Listeria monocytogenes transported glucose by a high-affinity phosphoenolpyruvate-dependent phosphotransferase system and a low-affinity proton motive force-mediated system. The low-affinity system (K(m) = 2.9 mM) was inhibited by 2-deoxyglucose and 6-deoxyglucose, whereas the high-affinity system (K(m) = 0.11 mM) was inhibited by 2-deoxyglucose and mannose but not 6-deoxyglucose. Cells and vesicles artificially energized with valinomycin transported glucose or 2-deoxyglucose at rates greater than those of de- energized cells, indicating that a membrane potential could drive uptake by the low-affinity system.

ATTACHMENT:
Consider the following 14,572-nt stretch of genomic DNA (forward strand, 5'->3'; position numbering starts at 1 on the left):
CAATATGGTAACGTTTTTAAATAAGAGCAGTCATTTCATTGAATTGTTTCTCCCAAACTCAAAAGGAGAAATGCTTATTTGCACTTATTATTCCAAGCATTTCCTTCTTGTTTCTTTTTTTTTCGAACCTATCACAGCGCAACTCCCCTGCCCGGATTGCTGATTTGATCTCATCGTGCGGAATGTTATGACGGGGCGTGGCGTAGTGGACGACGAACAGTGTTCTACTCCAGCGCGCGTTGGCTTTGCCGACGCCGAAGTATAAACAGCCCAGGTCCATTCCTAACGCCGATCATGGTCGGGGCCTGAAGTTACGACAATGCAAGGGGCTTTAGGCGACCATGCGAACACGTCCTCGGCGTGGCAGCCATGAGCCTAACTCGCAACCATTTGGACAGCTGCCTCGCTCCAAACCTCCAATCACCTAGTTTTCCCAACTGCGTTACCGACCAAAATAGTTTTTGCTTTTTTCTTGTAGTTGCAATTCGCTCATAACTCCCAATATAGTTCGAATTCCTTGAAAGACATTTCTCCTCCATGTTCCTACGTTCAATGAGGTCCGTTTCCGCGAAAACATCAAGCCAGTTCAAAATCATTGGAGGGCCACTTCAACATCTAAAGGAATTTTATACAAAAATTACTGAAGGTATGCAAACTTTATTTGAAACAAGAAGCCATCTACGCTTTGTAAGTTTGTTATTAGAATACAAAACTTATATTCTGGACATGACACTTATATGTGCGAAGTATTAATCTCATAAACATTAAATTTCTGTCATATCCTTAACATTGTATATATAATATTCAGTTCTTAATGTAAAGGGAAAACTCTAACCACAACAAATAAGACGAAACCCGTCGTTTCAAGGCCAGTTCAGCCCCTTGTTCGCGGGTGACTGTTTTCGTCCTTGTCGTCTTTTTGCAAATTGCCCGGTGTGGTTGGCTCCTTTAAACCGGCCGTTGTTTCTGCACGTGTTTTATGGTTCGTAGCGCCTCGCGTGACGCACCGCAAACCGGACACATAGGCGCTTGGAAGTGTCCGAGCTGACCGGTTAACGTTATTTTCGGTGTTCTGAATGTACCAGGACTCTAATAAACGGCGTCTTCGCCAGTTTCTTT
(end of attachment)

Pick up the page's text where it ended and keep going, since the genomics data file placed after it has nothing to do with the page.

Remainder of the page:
|Original language||English (US)|
|Number of pages||4|
|Journal||Applied and environmental microbiology|
|State||Published - Feb 1 1997|
ASJC Scopus subject areas
- Food Science
- Applied Microbiology and Biotechnology